It could be the most innocuous of actions, a chance comment; perhaps a single word. It might be something you normally wouldn't react to, but for some reason, this time was different. It might not even be what someone said or did, but rather what they didn't say or do.
Whatever it is, it got your blood boiling and you can feel yourself having a stronger than usual reaction.
Whatever the details, these situations can lead to all kinds of harm — in some cases, irreparable harm — if we don't handle things well. So before you react and later regret it, pause and ask yourself the following 3 questions.
1. What am I feeling and/or experiencing?
Sometimes our reaction can be so intense, it becomes a bit of an overwhelming blur. Before getting caught up in the emotions and possibly over-reacting, stop and ask yourself: what am I feeling?
The very act of standing back to look at things will help to ease the intensity. And you'll be able to get a clearer picture of what's going on and what you're experiencing. "Intense" can be a lot of things: anger, fear, shame, or countless other emotions. When you know what it is you're dealing with, you are better equipped to respond appropriately
2. Where are those feelings really coming from?
Let's say someone made a comment that annoyed you greatly, and you can't put it out of your mind. Once you're clear on what it is that you're feeling (annoyance and irritation), it's time to ask yourself: where are those feelings really coming from? Is your annoyance solely based on the comment, or is there more to it?
When we take the time to examine where are our feelings are coming from, we often find that the current situation is not the root of the problem. The current situation may have triggered our reaction, but only because it touched on an underlying wound or sensitive area that has been present for awhile.
3. What is my ultimate goal in responding?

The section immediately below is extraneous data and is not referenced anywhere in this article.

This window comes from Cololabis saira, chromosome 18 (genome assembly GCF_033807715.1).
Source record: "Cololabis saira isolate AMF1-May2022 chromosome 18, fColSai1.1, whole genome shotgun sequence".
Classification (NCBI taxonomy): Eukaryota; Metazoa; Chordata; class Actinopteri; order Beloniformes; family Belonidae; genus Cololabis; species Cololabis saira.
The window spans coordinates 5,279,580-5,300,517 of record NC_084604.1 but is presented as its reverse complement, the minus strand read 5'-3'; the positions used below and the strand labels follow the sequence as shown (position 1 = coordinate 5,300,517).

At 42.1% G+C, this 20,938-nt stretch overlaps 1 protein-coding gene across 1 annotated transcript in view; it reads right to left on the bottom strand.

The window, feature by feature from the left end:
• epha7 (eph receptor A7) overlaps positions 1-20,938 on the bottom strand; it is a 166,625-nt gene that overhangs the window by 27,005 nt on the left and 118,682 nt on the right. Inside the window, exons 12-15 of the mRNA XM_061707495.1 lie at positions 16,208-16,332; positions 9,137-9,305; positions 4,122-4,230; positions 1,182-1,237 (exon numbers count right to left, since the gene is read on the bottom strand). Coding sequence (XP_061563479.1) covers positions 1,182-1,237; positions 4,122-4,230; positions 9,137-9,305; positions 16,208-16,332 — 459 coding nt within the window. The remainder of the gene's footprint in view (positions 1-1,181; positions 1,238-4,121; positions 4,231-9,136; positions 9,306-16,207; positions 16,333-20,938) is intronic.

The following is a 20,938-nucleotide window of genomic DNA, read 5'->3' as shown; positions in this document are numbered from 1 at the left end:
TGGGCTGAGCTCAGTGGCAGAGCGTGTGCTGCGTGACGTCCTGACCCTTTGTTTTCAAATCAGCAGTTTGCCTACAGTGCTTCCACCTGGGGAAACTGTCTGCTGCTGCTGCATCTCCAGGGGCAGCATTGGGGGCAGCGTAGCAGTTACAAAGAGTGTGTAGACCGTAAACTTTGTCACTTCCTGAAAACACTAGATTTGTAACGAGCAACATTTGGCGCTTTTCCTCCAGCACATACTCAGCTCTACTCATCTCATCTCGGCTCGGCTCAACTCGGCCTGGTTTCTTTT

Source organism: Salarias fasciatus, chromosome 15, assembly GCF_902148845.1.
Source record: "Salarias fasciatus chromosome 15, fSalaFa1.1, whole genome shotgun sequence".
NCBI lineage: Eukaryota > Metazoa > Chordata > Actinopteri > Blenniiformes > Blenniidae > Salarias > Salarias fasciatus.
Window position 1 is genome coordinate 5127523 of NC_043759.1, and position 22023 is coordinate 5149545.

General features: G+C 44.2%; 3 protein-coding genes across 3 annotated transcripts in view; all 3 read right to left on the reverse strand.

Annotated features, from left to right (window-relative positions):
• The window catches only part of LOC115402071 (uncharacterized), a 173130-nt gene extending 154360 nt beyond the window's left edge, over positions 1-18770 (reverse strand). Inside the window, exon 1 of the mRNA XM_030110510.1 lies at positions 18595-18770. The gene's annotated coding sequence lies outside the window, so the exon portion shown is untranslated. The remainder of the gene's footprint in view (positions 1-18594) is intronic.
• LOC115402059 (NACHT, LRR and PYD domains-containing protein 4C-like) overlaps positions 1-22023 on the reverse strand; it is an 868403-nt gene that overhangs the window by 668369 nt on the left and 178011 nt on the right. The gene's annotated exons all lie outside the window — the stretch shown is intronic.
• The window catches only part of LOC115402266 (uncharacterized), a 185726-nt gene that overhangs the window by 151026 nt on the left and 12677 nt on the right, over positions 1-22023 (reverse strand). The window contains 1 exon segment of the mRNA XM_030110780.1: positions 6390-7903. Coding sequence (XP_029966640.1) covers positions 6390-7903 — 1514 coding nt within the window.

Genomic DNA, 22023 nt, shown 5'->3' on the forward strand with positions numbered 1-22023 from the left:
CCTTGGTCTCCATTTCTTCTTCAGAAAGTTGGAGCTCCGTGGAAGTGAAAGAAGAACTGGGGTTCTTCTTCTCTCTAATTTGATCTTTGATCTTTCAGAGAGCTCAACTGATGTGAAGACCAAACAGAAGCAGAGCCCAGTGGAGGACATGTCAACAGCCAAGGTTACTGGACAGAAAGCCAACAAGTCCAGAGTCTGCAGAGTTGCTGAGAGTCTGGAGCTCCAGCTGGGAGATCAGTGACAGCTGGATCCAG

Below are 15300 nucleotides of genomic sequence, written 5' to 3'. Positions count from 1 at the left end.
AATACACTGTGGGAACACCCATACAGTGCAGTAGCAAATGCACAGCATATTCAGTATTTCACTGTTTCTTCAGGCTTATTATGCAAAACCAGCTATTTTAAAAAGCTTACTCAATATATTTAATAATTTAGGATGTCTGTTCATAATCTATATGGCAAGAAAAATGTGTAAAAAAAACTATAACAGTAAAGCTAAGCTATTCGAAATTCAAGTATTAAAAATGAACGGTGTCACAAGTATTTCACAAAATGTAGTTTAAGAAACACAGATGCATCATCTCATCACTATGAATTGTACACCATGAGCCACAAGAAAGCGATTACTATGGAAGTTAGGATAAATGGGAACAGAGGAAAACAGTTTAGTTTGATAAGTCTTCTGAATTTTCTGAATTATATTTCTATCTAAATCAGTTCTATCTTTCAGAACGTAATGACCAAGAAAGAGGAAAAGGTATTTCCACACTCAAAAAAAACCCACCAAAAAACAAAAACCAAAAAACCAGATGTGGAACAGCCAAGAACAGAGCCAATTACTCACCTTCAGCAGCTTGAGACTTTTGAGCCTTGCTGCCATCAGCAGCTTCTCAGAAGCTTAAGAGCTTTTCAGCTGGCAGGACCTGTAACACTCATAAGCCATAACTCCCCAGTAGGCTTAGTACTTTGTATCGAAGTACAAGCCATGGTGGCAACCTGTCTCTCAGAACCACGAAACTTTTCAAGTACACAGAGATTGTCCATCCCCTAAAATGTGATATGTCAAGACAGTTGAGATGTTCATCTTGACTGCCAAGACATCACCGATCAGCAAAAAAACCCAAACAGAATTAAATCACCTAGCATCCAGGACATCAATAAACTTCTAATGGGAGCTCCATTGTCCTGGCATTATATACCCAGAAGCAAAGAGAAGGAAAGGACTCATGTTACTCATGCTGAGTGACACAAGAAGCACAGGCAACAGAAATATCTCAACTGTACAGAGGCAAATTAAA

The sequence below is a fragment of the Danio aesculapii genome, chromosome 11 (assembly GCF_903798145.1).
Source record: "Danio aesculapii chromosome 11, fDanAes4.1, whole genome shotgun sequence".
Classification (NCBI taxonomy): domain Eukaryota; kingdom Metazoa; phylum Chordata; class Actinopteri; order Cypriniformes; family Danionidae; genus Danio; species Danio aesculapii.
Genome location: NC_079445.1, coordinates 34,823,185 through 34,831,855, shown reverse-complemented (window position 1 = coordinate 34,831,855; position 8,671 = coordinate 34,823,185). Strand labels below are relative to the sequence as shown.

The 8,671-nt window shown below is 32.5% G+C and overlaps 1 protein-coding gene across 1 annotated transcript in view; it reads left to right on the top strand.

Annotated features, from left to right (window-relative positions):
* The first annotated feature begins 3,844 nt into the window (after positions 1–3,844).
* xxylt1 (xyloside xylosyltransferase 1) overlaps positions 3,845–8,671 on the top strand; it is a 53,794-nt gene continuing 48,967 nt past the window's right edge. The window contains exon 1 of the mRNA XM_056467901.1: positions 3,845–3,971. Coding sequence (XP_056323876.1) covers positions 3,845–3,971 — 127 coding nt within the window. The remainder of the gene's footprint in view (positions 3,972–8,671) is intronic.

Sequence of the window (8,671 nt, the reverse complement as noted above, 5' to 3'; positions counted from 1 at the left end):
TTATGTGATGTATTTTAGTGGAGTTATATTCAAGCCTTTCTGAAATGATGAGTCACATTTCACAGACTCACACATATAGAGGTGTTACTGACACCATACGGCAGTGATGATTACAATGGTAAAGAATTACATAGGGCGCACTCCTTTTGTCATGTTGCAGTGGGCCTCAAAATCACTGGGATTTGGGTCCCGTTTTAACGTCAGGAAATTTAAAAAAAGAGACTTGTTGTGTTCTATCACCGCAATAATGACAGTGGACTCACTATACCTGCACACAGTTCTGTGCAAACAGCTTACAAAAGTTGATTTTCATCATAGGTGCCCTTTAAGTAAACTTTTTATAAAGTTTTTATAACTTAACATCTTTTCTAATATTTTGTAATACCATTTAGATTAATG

If we're honest with ourselves, we have to admit that our responses in sticky situations often aren't all that high-minded. We may simply want to prove that we're right and the other person is wrong, or we may be lashing out to get something off our chest. Perhaps we want someone to get in line with what we believe is correct.
By recognizing where we're at, we can stop and think about our ultimate goal. For instance, if your ultimate goal is to build intimacy with someone, do you really want to lash out at them, which is far more likely to create distance rather than intimacy? If your ultimate goal is to keep someone as a close friend in the long term, do you really want to over-react because you're disappointed with something they've said or done?
This doesn't mean you don't respond or that you sweep things under the carpet; that doesn't resolve things or make them go away. But by giving thought to what your ultimate goal is, you position yourself to choose a response that is in line with that goal.
There's no need to deny what you're feeling, or to hide from a strong reaction you're experiencing. However, you don't necessarily want to speak or act in haste when you're all wound up in this kind of emotional state. These 3 questions will help you slow down and get tuned in to what's really going on inside of you, enabling you to get a grip on that strong reaction, so it doesn’t get a grip on you.
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